Growing spinach organically in your home garden can be a good way for enjoying this great vegetable.
Spinach (Spinacia oleracea) is a cold hardy vegetable and it is mainly grown for it’s tender green leaves.
If you are a beginner home gardener and prefer vegetable gardening, growing spinach organically is a great addition.
Spinach is a very tasty and nutritious vegetable. It is an excellent source of some essential vitamins, and also one of the healthiest sources of minerals and nutrients that we can grow organically in our home garden.
Green spinach leaves are generally consumed as vegetables in many different ways (either fresh, frozen, chipped, canned or dehydrated).
Raw spinach is 3 percent protein, 4 percent carbohydrates, 91 percent carbohydrates and it contains negligible amount of fat. It is a great source of many different minerals.
How to Grow Spinach Organically
Growing spinach organically in the home garden may seems challenging, especially for the beginners.
Because most of the beginners face problems for germinating the seeds. However, follow these step by step guide for growing spinach in your home garden.
Choose a Variety
First of all, you have to choose the right variety for growing organically in your home garden. There are actually many different spinach varieties available. Both old and modern varieties are available.
But you should choose the more modern varieties, because the newer varieties tend to grow more rapidly and they have less of an inclination to run up to seed (new varieties have broader leaves and round seeds).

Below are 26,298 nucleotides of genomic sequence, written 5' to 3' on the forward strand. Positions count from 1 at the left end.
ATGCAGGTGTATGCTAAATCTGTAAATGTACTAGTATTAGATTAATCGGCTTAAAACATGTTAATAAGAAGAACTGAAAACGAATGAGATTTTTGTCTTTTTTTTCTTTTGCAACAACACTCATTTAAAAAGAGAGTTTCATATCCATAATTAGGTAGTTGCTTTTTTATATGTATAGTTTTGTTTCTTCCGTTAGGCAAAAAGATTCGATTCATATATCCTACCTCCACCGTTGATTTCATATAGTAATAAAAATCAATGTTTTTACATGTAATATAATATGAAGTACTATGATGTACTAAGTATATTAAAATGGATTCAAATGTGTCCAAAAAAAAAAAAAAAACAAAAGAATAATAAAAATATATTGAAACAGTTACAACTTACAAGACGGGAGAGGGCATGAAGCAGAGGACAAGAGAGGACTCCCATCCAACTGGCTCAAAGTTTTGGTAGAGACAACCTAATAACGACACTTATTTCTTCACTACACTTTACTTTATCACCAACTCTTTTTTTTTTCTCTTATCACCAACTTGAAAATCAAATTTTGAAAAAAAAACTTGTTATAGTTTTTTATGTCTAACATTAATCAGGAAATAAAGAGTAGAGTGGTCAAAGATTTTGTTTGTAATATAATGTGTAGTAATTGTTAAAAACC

While the older varieties tend to bolt too early in warm conditions, and they have narrower leaves and tend to have a stronger and more bitter taste.
Among many different types and varieties of spinach, 3 common types are savoy, semi-savoy and flat or smooth-leaf spinach.
The savoy type has dark green, crinkly and curly leaves. Leaves of the semi-savoy type is slightly crinkled, and it’s actually a hybrid variety.
While the flat type spinach has broad and smooth leaves that are much easier to clean than the previous two types.
So before planning for growing spinach organically in your home garden, think about the type of spinach you’d like to grow. All these basic 3 types of spinach are wonderful in their own way.
You can also consult with some existing home gardener in your area and ask them which type of spinach they are growing.
Some popular spinach varieties are Giant Nobel, Winter Bloomsdale, Malabar, Tyee, Melody, Olympia, Wolter, Nordic IV, Indian Summer and Avon.
Always purchase new and quality seeds for growing spinach. Spinach seeds don’t store well, so always try fresh seeds every year.
Spinach are available throughout the world. So you will easily be able to purchase seeds from any of your nearest seed supply stores.
You can also order the seeds online, as some suppliers have online stores and accept orders online.
Best Time for Growing Spinach
Spinach grow well throughout the winter season. Although today there are some varieties available that can be grown throughout the year.
For northern areas with relatively low temperatures, sow the seeds as early as six weeks prior to the last frost or as soon as you can work on the soil.
Preparing the soil in the previous autumn will be good. And in the areas with long cool spring, make successive planting every 10 days until mid-May.
While in the areas with warm climates, you can sow the seeds in the shade of tall crops such as corn or beans.
In the tropical areas, the spinach grow best during the winter season. Remember, the soil needs to be cool for better germination.
Preparing the Soil
Spinach grow well in areas with full sun and well-drainage system. Loamy soil with lots of organic materials will be good for growing spinach.